“What we call the beginning is often the end
And to make an end is to make a beginning.
The end is where we start from.
We shall not cease from exploration
And the end of all our exploring
Will be to arrive where we started
and know the place for the first time.
Through the unknown, unremembered gate
When the last of earth left to discover
Is that which was the beginning.” – T.S. Eliot
I’ve always focused on endings. As a little girl, I couldn’t wait to flip to the last paragraphs of book I enjoyed. I tried to resist the temptation, but midway through, I snuck a glance at the last lines, unable to curb my anticipation. This watermark of my childhood carries through to present day. I hold onto the endings with an iron grip. I’ve revisited closed chapters in my life – a legal career left behind, a move away from my childhood state, Texas and the ending that’s defined much of my thirties and midlife, the loss of my father.
This past week brought a less dramatic ending. My daughter finished her last day of 4th grade and is now officially a 5th grader. This swallows me. I watch the milestones pass in the rearview mirror, clutching tight to what I know about my daughter, but realize these endings open up to beginnings. It is such an undeniable privilege to pay attention and bear witness, isn’t it? My little girl is sledding her way through the curves of these interesting pre-teen years, trying to unravel the Rubik’s Cube of her life. Every single day there are new opinions and questions, some which involve simple answers, others are more complicated in scope. But as the innocence gives way to knowledge, I’ve shifted my gaze toward all the beginnings she’ll encounter and I’ve also paid more attention to places of welcome in my life – a carpet of yellow flowers as I run outside, the embrace of my husband, a discovery of a new idea or place where I learn something about myself, every single entry through a door, whether it’s at our home or a public place or the unfamiliar. These are places of opportunity, promise, presence and yes, welcome. Beginnings represent the most palpable way to shape our days, mold what works and discard what doesn’t. Nothing is quite hardened; the cement is still fresh enough where you have the opportunity to carve out your initials and make an imprint of your choosing.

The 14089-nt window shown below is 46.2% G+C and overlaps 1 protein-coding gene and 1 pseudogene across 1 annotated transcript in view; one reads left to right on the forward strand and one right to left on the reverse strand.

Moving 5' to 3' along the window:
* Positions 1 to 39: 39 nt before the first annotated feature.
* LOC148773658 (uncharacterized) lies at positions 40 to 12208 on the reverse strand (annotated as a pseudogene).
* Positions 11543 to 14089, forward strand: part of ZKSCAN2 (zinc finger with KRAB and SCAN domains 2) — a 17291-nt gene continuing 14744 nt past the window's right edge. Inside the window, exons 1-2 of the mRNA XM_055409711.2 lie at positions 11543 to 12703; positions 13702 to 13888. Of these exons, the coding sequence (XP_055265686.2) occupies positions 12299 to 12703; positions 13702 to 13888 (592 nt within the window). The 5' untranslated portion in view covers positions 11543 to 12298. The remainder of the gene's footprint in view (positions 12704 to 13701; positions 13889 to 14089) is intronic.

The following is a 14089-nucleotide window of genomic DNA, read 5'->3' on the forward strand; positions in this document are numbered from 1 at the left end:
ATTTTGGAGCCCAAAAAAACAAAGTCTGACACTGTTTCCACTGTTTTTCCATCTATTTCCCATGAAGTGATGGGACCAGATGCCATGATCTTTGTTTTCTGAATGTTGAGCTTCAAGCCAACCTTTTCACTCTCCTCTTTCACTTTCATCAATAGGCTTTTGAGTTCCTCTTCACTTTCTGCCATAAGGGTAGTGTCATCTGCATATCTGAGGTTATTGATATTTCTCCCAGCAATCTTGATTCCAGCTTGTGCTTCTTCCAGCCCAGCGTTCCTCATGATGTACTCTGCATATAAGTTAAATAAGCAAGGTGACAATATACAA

My ambivalence in the past toward beginnings confront what appears to be a thread I’ve often talked about in this space. I fear uncertainty and beginnings are just that – the unfolding is mysterious and inaccessible. Only time reveals its ultimate course. Part of the revealing may present treacherous terrain and the anticipation of what if’s blur the present moment. It’s offered a place where I’ve tinkered with my thinking, understanding the privilege of participating and witnessing a beginning. I am keenly aware of specific places I’ve received a welcome, even if it’s one I don’t necessarily enjoy. Perhaps it’s a turn toward sinking into the present, learning not to hurry and rush toward finishing the experience, but instead massaging each moment as my own and learning to appreciate what is, instead of barreling toward an outcome.
I admit it may take some time to embrace this new epiphany as a natural extension of my life – but I suspect I am making some small strides. This past week I settled into a book, turning the pages one by one, and didn’t move to read the end.
I relished the beginning and gazed over at my daughter, knowing that resisting the conclusion carried a deeper meaning – a new kind of ending gave way to embracing a different kind of welcome.